In these remarks I have, of course, been regarding Scripture as I would any other book, the historical credibility of which was under trial. The testimony of contemporary history utterly fails in this case, as no history and no monuments can pretend to compete with the Book of Genesis in point of antiquity. Such arguments of a secular character as were available, in the absence of this testimony, I have endeavoured to bring to bear upon the subject. But while I altogether concur in the propriety of keeping the scientific and the religious sides of the question entirely apart during the discussion, I think that for any one, in the pursuit of truth, altogether to ignore in such a case the religious argument, is as preposterous as if he were to agree to argue regarding the doctrines of Christianity upon the hypothesis that Christ was a mere man and not the Son of God. The witness which Christ gives to the historical character of Genesis, I reserve to the next Part. His witness is true; and, in the absence of collateral testimony, is invaluable.
I have been arguing on these questions as if they were quite isolated, and were to be tested by the bare probabilities of abstract reasoning, without regard to that later revelation, under which Science has grown to be what it is. But it is clearly unreasonable to isolate the argument thus. The Gospel throws rays of glory backward as well as forward. The Book of Genesis partakes of the radiance. The first eleven chapters of the book, even as a fragment, are of the deepest value, as I shall presently show; but their full grandeur is apparent only when viewed as a part of the unique volume at the head of which they stand.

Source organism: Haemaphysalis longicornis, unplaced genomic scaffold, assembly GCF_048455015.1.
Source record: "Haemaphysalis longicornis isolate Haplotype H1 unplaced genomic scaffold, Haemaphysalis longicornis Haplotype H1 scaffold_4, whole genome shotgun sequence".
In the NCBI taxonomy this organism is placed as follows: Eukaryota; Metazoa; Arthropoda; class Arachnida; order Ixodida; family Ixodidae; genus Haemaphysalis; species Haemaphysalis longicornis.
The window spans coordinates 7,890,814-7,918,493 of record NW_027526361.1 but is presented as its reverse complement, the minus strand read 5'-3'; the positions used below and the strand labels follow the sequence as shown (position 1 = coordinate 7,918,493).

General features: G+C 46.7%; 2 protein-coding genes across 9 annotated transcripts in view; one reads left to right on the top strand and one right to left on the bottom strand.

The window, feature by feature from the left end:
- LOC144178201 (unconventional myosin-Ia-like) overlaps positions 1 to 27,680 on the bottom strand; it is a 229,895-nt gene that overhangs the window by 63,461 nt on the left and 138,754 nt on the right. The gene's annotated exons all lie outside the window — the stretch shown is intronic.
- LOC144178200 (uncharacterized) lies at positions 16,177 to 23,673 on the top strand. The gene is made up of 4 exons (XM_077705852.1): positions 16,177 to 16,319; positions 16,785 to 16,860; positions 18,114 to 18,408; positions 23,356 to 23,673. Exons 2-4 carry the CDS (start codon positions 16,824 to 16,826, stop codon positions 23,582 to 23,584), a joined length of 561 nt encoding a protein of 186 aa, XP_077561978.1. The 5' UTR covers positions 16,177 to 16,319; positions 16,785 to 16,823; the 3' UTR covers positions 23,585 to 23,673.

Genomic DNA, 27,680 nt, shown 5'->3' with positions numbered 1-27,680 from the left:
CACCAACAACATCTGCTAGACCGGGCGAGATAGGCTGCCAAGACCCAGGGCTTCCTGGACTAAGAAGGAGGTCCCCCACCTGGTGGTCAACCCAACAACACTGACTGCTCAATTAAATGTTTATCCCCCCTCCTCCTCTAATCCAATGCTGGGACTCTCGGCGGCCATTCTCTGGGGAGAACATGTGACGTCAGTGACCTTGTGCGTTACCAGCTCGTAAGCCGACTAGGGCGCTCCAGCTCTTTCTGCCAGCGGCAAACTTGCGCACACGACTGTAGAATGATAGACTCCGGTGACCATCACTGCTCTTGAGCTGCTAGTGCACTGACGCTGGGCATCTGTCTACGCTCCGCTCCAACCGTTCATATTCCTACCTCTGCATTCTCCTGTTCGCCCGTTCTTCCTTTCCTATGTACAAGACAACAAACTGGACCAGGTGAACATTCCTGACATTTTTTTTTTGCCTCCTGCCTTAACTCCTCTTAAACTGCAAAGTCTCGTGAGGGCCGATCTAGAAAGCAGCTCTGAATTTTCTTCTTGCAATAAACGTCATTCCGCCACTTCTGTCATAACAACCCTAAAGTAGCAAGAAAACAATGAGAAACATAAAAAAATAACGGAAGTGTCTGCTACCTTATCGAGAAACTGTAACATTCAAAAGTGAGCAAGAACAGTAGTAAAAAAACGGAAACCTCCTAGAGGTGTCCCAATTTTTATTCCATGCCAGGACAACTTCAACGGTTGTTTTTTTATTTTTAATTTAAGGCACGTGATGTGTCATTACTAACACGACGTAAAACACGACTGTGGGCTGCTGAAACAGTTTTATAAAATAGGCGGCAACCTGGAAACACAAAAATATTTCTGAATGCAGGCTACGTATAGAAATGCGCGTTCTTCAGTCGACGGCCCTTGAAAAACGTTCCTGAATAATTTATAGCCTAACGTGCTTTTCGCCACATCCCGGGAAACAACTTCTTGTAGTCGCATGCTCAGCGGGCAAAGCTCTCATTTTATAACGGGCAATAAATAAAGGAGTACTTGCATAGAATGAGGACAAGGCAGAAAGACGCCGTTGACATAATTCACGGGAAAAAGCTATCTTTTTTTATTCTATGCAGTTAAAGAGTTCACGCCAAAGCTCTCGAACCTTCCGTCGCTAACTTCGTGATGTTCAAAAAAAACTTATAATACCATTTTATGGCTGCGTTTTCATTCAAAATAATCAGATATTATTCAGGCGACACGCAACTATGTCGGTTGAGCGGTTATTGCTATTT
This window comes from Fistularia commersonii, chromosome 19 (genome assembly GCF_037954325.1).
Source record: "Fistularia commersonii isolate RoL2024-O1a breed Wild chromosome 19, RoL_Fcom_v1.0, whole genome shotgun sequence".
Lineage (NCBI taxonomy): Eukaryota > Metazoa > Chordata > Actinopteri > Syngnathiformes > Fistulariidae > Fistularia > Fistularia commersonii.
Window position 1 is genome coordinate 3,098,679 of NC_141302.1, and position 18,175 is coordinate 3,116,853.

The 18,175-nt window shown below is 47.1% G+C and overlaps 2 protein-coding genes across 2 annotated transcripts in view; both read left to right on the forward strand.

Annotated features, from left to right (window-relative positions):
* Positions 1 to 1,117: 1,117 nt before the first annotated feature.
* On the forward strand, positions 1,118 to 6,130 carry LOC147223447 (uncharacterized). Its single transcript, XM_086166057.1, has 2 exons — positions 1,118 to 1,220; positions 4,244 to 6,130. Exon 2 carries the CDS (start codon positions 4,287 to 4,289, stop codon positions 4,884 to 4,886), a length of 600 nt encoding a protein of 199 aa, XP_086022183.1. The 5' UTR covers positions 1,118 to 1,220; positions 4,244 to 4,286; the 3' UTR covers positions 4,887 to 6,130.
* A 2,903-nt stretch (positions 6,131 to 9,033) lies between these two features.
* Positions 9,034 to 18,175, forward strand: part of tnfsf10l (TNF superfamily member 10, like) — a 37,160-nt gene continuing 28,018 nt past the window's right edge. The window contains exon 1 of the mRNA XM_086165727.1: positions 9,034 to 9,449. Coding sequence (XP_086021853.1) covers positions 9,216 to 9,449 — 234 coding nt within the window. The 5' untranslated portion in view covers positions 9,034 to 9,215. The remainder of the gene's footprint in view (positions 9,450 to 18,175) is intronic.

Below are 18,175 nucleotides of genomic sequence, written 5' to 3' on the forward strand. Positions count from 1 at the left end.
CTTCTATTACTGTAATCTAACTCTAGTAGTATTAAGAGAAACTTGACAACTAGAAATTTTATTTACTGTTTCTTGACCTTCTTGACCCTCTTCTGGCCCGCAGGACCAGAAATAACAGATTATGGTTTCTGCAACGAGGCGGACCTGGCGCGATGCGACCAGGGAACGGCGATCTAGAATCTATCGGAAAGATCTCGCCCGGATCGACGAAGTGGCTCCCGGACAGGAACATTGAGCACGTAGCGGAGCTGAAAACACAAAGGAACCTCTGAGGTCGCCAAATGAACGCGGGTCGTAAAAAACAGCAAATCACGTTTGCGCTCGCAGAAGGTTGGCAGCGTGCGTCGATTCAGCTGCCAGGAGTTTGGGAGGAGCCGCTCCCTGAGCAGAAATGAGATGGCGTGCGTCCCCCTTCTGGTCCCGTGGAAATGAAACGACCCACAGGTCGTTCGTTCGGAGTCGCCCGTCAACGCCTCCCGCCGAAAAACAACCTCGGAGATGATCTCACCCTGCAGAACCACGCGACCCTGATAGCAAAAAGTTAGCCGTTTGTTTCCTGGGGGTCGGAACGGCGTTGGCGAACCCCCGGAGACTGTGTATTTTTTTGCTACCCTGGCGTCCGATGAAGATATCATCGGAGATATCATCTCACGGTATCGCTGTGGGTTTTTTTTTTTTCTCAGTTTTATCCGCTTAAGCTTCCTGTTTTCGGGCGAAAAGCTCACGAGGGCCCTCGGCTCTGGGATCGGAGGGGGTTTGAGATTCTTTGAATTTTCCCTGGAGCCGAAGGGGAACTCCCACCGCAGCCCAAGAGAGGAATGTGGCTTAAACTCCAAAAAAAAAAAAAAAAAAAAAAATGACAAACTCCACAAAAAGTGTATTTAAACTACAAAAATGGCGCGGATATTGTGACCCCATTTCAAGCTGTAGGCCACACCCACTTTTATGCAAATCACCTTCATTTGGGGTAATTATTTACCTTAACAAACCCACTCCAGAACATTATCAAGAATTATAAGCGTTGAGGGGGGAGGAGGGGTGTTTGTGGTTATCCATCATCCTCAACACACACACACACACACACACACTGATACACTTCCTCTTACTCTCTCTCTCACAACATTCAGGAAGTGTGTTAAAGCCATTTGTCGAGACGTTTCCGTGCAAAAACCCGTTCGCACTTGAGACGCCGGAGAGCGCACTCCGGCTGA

THE HISTORICAL CHARACTER, PLENARY INSPIRATION,
AND SURPASSING IMPORTANCE OF THE FIRST ELEVEN
CHAPTERS OF GENESIS.
In the First Part the argument has been rather of the negative description. The high improbability of Scripture being at variance with Science has been established ; and that, not so much from a consideration of the character of Scripture itself, as from the experience of the past; which shows so many instances of imaginary discrepancies becoming in the end witnesses on the other side, and illustrating with such force the harmony between the Word and Works of God, that any man who ventures to set aside this experience justly forfeits the title of Philosopher.
In the present part of my treatise I propose to make some remarks on the character and contents of the earlier portion of the sacred volume, selecting for this purpose
the First Eleven Chapters of Genesis, as it is here that Scripture and Science have been supposed more particularly to come into collision. On the historical character of Scripture some remarks have already been made in the last few pages. I hope now to establish the historical character and plenary inspiration of this portion of the Sacred Volume by a reference